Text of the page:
By ROBYN SASSEN
What drives success? Is it the courage to dream; understanding that to be the best is to be hungry to change the world? This is Chabad’s ethos, articulated in the 24th Miracle Drive three weeks ago.
Replete with black and silver brocade and crystal table decorations, the Sandton Convention Centre was filled with some 1,800 guests.
Focused on Chabad’s intention to change the world for good, the event celebrated Chabad’s projects from libraries in informal settlements and the shoe shine start-up initiative, to Gan Israel Camp and the Seniors Program.
Everyone who is anyone in the community was there, supporting Chabad’s huge reach to change lives, in the Jewish community, but also in broader society. The evening featured a talk by Ambassador Darius Degutis, Lithuania’s ambassador to Israel, as well as the drawing of the 18 prizes; with the traditional cherry on top: the car, which this year was the luxurious Nissan Infiniti X50.
Comedian Nik Rabinowitz was MC of the evening, ad-libbing his unique blend of self-deprecating Jewish South African humor, which got audiences howling with laughter.
With words from a number of Chabad’s sponsors, the underlying theme was one of miracles.
Chairman of Miracle Drive, Robbie Brozin, announced that the Miracle Drive initiative has this year so far raised R17 million, 84 per cent of which was raised in Johannesburg.
“It’s a new record: R1,4million was raised in Cape Town; R880 000 in KwaZulu-Natal; R410 000 by Invest in Futures, which goes toward bursaries at Torah Academy; and R14,3 million in Johannesburg.” He added that their sights were set for the Big Chai – R18 million – for next year.
Rabbi Mendel Lipskar, founder of Chabad in SA, premised his talk on the Hebrew date of the event.
“Tonight, Rosh Chodesh Nissan, we usher in a month of miracles. In the early 1950s, a group of young university students had an audience with the then newly-appointed Lubavitch Rebbe. He said: ‘Every Jew is a miracle.’
“And what’s a miracle? It’s an extraordinary act that defies the natural system. It’s something that flies in the face of ordinary, and produces incredible change.”
He spoke of the miracle of peaceful democracy in South Africa. “Experiencing something like this has to inspire each one of us to do something great with our own lives. Each of us has to step out of the ordinary and become a miracle maker; Miracle Drive is one of those miracles.”
Keynote guests were Lithuania’s ambassador to Israel and South Africa, Darius Degutis and his wife Lineta Degutienė. Calling the assembled crowd “our Lithuanian brothers and sisters”, Degutis said: “When I was appointed five years ago as ambassador to Israel, I had doubts about the value of South Africa as part of my portfolio.
“I felt there are so many things going on in Israel: Middle Eastern fears; a huge Lithuanian Jewry in Israel. SA is 6 000 km away: what is the incentive? But then, I paid my first visit, four years ago. And I met you.
“We met hundreds of Litvaks. We travelled together back to Lithuania, showed them around, dug in the archives, looked for their roots there. It’s been amazing.”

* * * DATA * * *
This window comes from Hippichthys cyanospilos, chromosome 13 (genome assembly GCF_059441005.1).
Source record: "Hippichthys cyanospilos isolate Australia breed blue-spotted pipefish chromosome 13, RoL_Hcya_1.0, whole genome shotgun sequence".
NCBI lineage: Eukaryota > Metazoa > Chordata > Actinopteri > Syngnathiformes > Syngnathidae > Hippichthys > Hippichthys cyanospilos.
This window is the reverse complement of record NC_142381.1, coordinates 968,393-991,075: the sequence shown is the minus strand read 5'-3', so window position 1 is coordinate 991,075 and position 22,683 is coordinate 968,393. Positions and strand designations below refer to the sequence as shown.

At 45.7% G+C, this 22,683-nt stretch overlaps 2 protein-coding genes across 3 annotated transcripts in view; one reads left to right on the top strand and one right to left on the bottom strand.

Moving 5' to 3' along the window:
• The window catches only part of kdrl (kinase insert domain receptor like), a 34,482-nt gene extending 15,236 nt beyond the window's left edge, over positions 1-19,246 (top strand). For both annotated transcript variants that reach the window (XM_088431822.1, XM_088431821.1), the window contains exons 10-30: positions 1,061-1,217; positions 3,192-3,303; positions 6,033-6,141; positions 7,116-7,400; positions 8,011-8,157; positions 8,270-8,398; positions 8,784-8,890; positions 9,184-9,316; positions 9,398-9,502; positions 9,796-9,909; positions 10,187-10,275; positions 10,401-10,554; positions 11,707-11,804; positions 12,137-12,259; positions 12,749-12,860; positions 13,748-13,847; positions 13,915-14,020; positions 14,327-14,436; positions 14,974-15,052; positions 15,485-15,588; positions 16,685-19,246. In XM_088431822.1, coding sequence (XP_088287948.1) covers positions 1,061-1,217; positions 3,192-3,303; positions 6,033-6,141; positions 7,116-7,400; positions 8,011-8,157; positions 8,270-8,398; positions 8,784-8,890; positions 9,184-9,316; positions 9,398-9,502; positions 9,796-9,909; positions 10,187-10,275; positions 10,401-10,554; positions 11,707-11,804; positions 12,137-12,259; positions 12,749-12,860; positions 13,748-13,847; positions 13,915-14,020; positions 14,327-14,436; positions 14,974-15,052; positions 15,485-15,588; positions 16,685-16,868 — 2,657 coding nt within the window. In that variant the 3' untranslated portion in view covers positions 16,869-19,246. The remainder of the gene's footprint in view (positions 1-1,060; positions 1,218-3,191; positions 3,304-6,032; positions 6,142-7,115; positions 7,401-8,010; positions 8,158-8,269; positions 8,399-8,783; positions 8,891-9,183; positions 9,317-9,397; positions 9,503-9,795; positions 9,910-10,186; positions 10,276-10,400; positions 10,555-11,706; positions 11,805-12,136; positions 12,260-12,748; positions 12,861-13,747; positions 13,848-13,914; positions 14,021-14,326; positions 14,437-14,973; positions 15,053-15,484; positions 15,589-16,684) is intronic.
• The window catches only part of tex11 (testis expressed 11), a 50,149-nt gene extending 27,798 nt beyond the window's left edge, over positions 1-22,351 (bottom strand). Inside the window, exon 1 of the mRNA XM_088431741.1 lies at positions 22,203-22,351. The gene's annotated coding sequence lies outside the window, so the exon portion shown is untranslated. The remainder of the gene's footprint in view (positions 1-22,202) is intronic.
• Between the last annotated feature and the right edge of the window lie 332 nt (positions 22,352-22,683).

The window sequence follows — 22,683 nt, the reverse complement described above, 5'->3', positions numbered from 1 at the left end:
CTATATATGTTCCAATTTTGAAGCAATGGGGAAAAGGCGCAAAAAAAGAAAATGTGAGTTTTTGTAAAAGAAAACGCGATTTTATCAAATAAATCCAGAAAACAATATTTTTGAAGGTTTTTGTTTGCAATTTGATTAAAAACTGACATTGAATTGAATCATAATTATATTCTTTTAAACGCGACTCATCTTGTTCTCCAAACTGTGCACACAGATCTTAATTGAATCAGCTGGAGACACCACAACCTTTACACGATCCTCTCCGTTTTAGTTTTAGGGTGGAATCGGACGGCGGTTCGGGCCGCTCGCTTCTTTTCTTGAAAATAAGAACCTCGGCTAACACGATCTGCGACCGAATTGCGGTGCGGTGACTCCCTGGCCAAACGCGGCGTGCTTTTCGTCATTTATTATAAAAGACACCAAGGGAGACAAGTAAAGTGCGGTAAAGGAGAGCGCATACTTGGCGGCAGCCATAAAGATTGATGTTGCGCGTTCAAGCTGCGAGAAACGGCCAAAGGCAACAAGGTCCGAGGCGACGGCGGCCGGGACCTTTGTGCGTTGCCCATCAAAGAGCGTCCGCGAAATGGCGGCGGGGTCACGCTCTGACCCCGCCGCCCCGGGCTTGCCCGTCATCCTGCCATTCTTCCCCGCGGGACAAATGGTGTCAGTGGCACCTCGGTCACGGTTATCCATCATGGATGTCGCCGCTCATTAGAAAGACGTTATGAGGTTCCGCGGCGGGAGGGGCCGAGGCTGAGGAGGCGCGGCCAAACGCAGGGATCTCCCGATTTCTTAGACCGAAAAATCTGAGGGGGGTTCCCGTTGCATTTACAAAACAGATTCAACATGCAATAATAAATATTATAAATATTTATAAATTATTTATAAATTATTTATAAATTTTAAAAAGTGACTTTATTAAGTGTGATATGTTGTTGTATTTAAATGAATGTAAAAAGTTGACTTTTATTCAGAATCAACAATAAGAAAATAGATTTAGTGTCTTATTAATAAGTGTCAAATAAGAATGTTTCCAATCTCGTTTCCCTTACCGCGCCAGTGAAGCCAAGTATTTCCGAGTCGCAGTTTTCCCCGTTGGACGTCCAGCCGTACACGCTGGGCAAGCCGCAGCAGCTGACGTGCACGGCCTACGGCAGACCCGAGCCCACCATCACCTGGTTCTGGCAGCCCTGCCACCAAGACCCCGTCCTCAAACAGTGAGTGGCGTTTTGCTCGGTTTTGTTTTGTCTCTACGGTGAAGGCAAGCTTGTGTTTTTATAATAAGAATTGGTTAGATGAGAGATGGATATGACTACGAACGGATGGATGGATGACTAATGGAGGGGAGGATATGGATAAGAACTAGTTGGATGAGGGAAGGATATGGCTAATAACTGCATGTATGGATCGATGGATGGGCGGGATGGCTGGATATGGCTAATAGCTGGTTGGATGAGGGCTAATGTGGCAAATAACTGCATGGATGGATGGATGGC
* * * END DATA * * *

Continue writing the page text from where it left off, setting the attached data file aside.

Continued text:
Not losing sight of history between Lithuania and South African Jewry, he cited Israeli poet Abba Kovner’s words: “Remember the past, live the present, trust the future.”
“For 600 years, Lithuanian Jewry boomed, before the tragedy in which many of my compatriots took part. It makes me and my generation ashamed to the core of our bones. Our late president, Algirdas Brazauskas in 1995 went to the Knesset, to ask forgiveness for what happened to Lithuanian Jewry.” He described Lithuania’s priorities in Holocaust education.
“We have passed laws opening up opportunities for second and third generation Lithuanian Jews to reapply to restore their citizenship.
We passed a law for the compensation of Jewish communal and religious property. Under government instruction, we restored the Vilna Jewish Library, and the Great Vilna Synagogue.
“We do it not for you, but for Lithuania’s new generation. Never forgetting or forgiving what happened in the past, but trusting in the future, and telling you, trust us too. It’s not just about passports and it’s not about whitewashing history.
It’s about building bridges, closing circles.
“My government plans to open a fully fledged embassy in South Africa by the end of this year.” Chairman of Chabad’s Young Drivers, Gregg Cohen announced that this year’s program would be framed around the TedX model, with great achievers sharing good ideas.
Rabbi David Masinter of Chabad Johannesburg, the driving force behind Miracle Drive, celebrated the supporters in the Miracle Drive project, adding: “This year we’re committed to open up a further 11 to 18 libraries in informal settlements, primarily aimed at children, in memory of two great legends: Sheldon Cohen and Benny Slome.”
Michael Whitfield, MD of Nissan SA, summed up the evening, speaking of the privilege of being part of Miracle Drive, over 24 years. “We are honored to be a small part of something that does so much. Miracle Drive’s yield has grown from R300 000, to R17 million. Next year we offer a Nissan Leaf, the world’s best selling electric vehicle.”